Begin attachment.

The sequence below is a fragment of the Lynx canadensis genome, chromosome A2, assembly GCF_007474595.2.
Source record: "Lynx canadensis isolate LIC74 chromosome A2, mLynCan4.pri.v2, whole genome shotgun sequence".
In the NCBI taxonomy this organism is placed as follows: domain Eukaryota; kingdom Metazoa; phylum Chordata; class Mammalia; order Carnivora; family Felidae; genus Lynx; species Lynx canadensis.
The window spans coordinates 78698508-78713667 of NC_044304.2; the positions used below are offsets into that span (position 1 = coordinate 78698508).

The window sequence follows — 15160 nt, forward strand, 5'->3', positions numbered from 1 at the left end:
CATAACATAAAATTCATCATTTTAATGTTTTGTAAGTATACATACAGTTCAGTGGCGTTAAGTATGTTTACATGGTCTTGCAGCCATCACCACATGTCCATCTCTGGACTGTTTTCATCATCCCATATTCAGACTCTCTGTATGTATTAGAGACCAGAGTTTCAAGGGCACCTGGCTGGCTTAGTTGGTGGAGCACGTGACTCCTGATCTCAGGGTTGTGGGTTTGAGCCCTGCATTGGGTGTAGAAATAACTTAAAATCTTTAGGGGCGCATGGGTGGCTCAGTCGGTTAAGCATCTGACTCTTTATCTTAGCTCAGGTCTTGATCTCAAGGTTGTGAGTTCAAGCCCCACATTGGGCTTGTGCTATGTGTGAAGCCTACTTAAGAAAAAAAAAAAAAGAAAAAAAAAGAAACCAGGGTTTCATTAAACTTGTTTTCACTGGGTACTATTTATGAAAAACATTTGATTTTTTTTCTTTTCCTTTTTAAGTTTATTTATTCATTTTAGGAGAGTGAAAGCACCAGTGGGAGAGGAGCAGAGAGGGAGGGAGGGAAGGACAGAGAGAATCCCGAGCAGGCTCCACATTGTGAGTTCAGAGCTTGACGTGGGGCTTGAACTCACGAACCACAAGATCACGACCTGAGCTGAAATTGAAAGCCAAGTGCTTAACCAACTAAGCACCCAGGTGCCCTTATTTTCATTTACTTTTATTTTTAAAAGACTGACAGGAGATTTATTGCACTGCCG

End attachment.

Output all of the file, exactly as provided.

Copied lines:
The sequence below is a fragment of the Lynx canadensis genome, chromosome A2, assembly GCF_007474595.2.
Source record: "Lynx canadensis isolate LIC74 chromosome A2, mLynCan4.pri.v2, whole genome shotgun sequence".
In the NCBI taxonomy this organism is placed as follows: domain Eukaryota; kingdom Metazoa; phylum Chordata; class Mammalia; order Carnivora; family Felidae; genus Lynx; species Lynx canadensis.
The window spans coordinates 78698508-78713667 of NC_044304.2; the positions used below are offsets into that span (position 1 = coordinate 78698508).

The window sequence follows — 15160 nt, forward strand, 5'->3', positions numbered from 1 at the left end:
CATAACATAAAATTCATCATTTTAATGTTTTGTAAGTATACATACAGTTCAGTGGCGTTAAGTATGTTTACATGGTCTTGCAGCCATCACCACATGTCCATCTCTGGACTGTTTTCATCATCCCATATTCAGACTCTCTGTATGTATTAGAGACCAGAGTTTCAAGGGCACCTGGCTGGCTTAGTTGGTGGAGCACGTGACTCCTGATCTCAGGGTTGTGGGTTTGAGCCCTGCATTGGGTGTAGAAATAACTTAAAATCTTTAGGGGCGCATGGGTGGCTCAGTCGGTTAAGCATCTGACTCTTTATCTTAGCTCAGGTCTTGATCTCAAGGTTGTGAGTTCAAGCCCCACATTGGGCTTGTGCTATGTGTGAAGCCTACTTAAGAAAAAAAAAAAAAGAAAAAAAAAGAAACCAGGGTTTCATTAAACTTGTTTTCACTGGGTACTATTTATGAAAAACATTTGATTTTTTTTCTTTTCCTTTTTAAGTTTATTTATTCATTTTAGGAGAGTGAAAGCACCAGTGGGAGAGGAGCAGAGAGGGAGGGAGGGAAGGACAGAGAGAATCCCGAGCAGGCTCCACATTGTGAGTTCAGAGCTTGACGTGGGGCTTGAACTCACGAACCACAAGATCACGACCTGAGCTGAAATTGAAAGCCAAGTGCTTAACCAACTAAGCACCCAGGTGCCCTTATTTTCATTTACTTTTATTTTTAAAAGACTGACAGGAGATTTATTGCACTGCCG